Written by Paul Hernandez and
Robert Schooley & Mark McCorkle
Directed by Mike Mitchell
Running Time: 1:32
for action violence and some mild language.
Sky High was a lighthearted, somewhat fun story that is definitely geared towards a young crowd, without a lot for the older generations.
Will Stronghold is the only child of the two greatest superheroes living today, Captain Stronghold and Josie Jetstream. Will is about to enter Sky High, the high school for superheroes-in-training, except, he hasn't figured out what his powers are. When he arrives at the school, all of the students are sorts into either a superhero track or a sidekick track, and without powers, Will gets sent to the sidekicks, along with most of his friends. However he manages to quickly find his powers and is elevated into the ranks of the superheroes, picking up a hot girl in the wake, and leaving his friends behind. But what sinister games is the hot girl playing? And will Will's archenemy, Warren Peace, take him out? Or will the two combatants fight side by side for the greater good?
Sky High was essentially a teen drama wrapped inside decent special effects. At its core, the movie is about a guy who starts off hanging out with a bunch of losers, does something to make the 'cool' kids like him, almost forgets about his loser friends, but then realizes that their friendship is more important than being cool. There's the requisite loser girl who loves him, but is afraid to say anything. There are the two geeks who follow him around and the goth girl who is too 'whatever' to do much of anything. There are the bullies who enjoy picking on the less fortunate for their own amusement. There's the hot chick who seduces Will for her own benefit, but under that sweet exterior lays the soul of a villain. This is the kind of movie that has been done a million times over. Just in this case, everyone's got some kind of power.
Will eventually finds out this his powers are both strength (from his father) and the ability to fly (from his mother.) The girl who really likes him can control vegetation, which looks much better than it sounds. His archenemy can control fire, while the sinister hot chick can create anything mechanical with the wave of her hand. Then there are the sidekicks, one who can turn herself into a gerbil, one who can glow in the dark, and another who can turn himself into a puddle. Interesting powers to say the least, but as you might imagine, all of which come in extremely handy at the end.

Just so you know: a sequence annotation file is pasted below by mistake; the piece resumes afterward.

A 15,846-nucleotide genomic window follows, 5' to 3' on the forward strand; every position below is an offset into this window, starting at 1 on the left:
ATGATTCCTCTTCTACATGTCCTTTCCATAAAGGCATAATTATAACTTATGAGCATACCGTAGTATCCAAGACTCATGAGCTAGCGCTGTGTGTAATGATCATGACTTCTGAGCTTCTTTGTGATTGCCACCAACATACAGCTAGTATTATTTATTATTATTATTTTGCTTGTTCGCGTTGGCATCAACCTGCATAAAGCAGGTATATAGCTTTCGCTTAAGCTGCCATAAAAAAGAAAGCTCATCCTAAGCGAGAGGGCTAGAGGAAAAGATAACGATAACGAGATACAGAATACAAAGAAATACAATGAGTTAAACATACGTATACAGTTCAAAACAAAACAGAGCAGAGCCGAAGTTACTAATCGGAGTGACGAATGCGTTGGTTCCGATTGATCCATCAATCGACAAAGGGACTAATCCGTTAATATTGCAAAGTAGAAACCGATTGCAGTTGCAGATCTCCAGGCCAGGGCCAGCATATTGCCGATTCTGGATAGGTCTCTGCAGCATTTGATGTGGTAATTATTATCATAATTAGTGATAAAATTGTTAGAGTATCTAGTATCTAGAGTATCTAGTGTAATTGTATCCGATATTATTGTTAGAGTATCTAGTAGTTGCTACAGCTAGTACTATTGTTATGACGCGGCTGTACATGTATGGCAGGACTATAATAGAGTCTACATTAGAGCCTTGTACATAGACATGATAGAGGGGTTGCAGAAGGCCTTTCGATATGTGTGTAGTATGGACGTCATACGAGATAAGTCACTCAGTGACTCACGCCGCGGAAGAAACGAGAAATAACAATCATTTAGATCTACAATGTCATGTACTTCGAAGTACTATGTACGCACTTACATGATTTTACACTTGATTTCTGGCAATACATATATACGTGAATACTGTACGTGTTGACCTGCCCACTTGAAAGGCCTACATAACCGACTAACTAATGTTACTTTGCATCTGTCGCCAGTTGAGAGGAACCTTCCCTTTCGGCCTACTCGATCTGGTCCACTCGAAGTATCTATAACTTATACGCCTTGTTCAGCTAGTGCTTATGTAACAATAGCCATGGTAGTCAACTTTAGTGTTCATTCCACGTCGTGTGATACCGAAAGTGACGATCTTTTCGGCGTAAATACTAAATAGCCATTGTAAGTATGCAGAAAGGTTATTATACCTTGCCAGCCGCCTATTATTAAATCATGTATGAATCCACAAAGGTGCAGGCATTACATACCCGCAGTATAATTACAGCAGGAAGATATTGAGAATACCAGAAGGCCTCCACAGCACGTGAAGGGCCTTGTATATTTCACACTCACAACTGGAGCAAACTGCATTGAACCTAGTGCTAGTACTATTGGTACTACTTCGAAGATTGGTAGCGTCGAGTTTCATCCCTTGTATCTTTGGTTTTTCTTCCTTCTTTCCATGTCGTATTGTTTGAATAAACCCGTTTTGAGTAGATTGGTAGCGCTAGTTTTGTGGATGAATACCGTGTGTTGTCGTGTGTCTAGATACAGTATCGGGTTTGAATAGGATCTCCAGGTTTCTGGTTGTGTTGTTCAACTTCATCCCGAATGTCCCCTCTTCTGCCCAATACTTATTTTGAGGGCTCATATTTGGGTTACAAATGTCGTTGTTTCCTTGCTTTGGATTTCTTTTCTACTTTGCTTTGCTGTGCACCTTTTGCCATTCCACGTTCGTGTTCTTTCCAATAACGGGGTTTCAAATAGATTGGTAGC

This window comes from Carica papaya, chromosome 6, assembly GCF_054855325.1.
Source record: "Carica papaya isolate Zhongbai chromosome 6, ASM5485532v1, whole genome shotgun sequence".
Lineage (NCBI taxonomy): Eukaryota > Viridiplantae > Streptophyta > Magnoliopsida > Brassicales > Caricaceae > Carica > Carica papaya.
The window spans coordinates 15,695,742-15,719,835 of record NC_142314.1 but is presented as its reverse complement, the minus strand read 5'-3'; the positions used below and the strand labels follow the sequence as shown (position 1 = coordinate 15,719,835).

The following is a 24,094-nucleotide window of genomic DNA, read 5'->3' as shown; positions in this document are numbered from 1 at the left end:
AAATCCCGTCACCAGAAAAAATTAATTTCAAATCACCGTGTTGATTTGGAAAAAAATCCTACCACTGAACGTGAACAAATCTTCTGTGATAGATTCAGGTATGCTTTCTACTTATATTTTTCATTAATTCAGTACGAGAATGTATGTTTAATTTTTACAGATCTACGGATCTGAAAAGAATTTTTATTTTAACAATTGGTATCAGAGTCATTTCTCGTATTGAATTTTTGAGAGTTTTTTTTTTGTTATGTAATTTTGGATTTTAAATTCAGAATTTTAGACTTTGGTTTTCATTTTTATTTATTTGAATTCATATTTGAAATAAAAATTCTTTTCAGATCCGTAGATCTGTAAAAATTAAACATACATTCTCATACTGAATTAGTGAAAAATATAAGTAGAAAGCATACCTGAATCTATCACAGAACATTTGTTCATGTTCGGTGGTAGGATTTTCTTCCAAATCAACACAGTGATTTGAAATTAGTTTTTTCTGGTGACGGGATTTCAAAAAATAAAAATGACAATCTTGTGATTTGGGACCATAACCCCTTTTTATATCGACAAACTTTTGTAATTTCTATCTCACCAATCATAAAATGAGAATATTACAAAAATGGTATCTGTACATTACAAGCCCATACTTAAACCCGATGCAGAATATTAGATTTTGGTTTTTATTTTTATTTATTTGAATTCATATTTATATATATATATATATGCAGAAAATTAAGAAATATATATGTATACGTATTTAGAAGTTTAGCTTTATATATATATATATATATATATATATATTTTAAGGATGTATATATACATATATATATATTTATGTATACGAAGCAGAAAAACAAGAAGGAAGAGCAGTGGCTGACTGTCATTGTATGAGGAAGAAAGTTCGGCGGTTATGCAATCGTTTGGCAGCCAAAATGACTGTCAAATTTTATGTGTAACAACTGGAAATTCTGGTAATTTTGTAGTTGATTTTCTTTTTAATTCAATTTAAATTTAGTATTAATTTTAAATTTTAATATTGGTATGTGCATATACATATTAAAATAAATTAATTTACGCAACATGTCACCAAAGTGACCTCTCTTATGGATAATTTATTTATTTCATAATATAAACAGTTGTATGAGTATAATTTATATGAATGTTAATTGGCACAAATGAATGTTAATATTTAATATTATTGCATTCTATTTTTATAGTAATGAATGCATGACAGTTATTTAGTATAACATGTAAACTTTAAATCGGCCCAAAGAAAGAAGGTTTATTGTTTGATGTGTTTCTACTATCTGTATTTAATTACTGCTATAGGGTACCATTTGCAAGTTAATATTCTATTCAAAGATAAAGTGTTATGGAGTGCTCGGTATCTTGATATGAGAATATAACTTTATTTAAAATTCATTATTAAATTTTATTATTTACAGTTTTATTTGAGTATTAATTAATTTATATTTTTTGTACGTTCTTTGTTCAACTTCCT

This being a Disney film, there isn't a lot that's objectionable. The movie is fairly innocuous, without anything racier than Kelly Preston's superhero outfit being shown, and no real bad language. The special effects are so-so. The movie definitely doesn't look or feel like a superhero movie from the last decade. It reminded me more of a Saturday morning live-action series where the special effects are very obvious because they're done cheaply. In this movie the special effects are bumped up slightly, but nothing is done that's very extraordinary. The acting is mediocre, with me wondering how Kurt Russell got picked to be the greatest superhero living today. With such a small role, couldn't they find someone else to cameo that might have been more believable? And was Kelly Preston's power really only the ability to fly and carry her husband around? That might have been the most comical point in the entire movie. The plot was a bit convoluted, and I'm wondering if small children are going to understand. Then again, are they going to care? There's enough eye candy (and I don't mean that in a bad way) to keep the kids interested, but the parents might have a hard time staying awake.
THE BOTTOM LINE
So overall, Sky High was a decent film, but definitely made for kids. They'll enjoy the teen angst, the love story, the cool guy with flames coming out of his hands, that kind of thing. Parents would be better off dropping off the kids and finding something else to see.
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